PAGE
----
It is possible to mimic the acoustic effect of rounded vowels by narrowing the cheeks, so-called "cheek rounding", which is inherent in back protruded (but not front compressed) vowels. This technique is used by ventriloquists to mask the visible rounding of back vowels like [u].[7] It is not clear if it is employed by languages with rounded vowels that do not utilize visible rounding.

Roundedness and labialization

(Protrusion) roundedness is the vocalic equivalent of consonantal labialization. As such, rounded vowels and labialized consonants affect each other through phonetic assimilation: Rounded vowels labialize consonants, and labialized consonants round vowels.

In many languages such effects are minor phonetic detail, but in some cases they become significant. For example, in Mandarin Chinese, the vowel /ɔ/ is pronounced [u̯ɔ] after labial consonants, an allophonic effect salient enough to be encoded in pinyin transliteration: alvelar /tu̯ɔ/ (Pinyin duo) 'many' vs. labial /pu̯ɔ/ (Pinyin bo) 'wave'. In Vietnamese, the opposite assimilation takes place: velar codas /k/ and /ŋ/ are pronounced as labialized [kʷ] and [ŋʷ], or even labial-velar [kp] and [ŋm], after the rounded vowels /u/ and /o/. In the Northwest Caucasian languages of the Caucasus and the Sepik languages of Papua New Guinea, historically rounded vowels have become unrounded, with the rounding being taken up by the consonant, so that, for example, Sepik [ku] and [ko] are phonemically /kwɨ/ and /kwə/; similarly, Ubykh [ku] and [ko] are phonemically /kʷə/ and /kʷa/. A few ancient Indo-European languages are also noted for having labiovelar consonants, including Latin.[8]

See also

Notes

References

  • Catford, J. C. (1982) Fundamental Problems in Phonetics. Bloomington: Indiana University Press.
  • Engstrand, O. (1999). Illustrations of the IPA: Swedish in IPA (1999).
  • IPA – The International Phonetic Association (1999). Handbook of the International Phonetic Association. Cambridge: Cambridge University Press.
  • Ladefoged, P. & Maddieson, I. (1996). The Sounds of the World's Languages. Oxford: Blackwell. ISBN 0-631-19814-8.
  • Okada, H. (1999). Illustrations of the IPA: Japanese in IPA (1999).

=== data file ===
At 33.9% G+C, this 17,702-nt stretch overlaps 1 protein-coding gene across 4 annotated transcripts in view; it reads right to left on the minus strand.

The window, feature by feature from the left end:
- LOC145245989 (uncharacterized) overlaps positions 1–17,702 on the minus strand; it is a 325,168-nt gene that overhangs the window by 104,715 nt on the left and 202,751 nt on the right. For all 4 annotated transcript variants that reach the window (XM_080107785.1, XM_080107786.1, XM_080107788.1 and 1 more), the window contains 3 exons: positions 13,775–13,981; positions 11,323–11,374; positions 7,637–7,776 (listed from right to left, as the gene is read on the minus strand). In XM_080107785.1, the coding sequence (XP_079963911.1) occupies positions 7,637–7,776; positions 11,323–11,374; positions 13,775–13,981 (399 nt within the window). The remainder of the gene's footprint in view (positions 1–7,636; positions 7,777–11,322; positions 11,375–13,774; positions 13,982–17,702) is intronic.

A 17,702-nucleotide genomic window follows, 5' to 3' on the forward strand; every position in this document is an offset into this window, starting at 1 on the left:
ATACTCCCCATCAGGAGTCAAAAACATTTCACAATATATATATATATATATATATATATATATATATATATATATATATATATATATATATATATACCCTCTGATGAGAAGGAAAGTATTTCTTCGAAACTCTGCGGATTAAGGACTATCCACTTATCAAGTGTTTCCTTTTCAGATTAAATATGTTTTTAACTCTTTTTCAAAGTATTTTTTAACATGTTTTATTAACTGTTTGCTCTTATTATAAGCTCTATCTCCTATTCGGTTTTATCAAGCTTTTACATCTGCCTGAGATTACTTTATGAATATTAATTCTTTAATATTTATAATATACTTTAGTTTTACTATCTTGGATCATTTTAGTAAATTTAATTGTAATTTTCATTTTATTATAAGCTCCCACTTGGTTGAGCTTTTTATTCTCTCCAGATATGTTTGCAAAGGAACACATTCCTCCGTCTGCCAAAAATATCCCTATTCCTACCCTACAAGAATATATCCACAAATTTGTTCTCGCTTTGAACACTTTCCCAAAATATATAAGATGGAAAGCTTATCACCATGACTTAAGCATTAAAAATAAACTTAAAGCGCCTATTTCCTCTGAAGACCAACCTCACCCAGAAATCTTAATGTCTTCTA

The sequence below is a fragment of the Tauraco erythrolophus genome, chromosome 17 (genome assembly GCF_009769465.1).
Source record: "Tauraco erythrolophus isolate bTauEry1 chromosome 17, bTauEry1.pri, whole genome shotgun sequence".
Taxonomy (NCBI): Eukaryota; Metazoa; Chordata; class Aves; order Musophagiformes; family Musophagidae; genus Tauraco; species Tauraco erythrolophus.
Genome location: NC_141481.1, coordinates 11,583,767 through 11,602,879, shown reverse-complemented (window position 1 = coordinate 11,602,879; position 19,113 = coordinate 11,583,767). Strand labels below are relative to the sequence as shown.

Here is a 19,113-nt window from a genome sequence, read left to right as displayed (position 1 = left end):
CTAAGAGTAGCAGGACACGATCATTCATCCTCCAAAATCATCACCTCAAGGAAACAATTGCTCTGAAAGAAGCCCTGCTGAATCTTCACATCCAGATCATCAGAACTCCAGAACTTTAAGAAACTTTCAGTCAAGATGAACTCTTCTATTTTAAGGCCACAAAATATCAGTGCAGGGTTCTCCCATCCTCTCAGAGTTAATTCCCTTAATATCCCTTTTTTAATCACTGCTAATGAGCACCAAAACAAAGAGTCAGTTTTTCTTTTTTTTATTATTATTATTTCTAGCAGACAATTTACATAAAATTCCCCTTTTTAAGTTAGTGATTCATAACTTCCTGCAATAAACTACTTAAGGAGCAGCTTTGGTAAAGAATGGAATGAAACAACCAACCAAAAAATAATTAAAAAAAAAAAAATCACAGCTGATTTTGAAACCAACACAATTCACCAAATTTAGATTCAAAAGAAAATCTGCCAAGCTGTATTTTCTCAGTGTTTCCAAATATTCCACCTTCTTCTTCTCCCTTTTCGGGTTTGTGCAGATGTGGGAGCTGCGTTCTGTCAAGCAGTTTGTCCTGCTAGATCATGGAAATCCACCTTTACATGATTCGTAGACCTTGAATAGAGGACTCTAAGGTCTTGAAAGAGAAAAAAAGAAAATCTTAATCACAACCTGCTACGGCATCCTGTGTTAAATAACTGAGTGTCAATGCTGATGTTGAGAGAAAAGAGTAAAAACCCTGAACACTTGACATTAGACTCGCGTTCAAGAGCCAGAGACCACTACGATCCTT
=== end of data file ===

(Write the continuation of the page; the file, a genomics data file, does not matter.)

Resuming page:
• Trask, R. L. (1996). A dictionary of phonetics and phonology. Routledge: London & New York.

External links

This article was sourced from Creative Commons Attribution-ShareAlike License; additional terms may apply. World Heritage Encyclopedia content is assembled from numerous content providers, Open Access Publishing, and in compliance with The Fair Access to Science and Technology Research Act (FASTR), Wikimedia Foundation, Inc., Public Library of Science, The Encyclopedia of Life, Open Book Publishers (OBP), PubMed, U.S. National Library of Medicine, National Center for Biotechnology Information, U.S. National Library of Medicine, National Institutes of Health (NIH), U.S. Department of Health & Human Services, and USA.gov, which sources content from all federal, state, local, tribal, and territorial government publication portals (.gov, .mil, .edu). Funding for USA.gov and content contributors is made possible from the U.S. Congress, E-Government Act of 2002.
 
Crowd sourced content that is contributed to World Heritage Encyclopedia is peer reviewed and edited by our editorial staff to ensure quality scholarly research articles.
 
By using this site, you agree to the Terms of Use and Privacy Policy. World Heritage Encyclopedia™ is a registered trademark of the World Public Library Association, a non-profit organization.
 


Copyright © World Library Foundation. All rights reserved. eBooks from Project Gutenberg are sponsored by the World Library Foundation,
a 501c(4) Member's Support Non-Profit Organization, and is NOT affiliated with any governmental agency or department.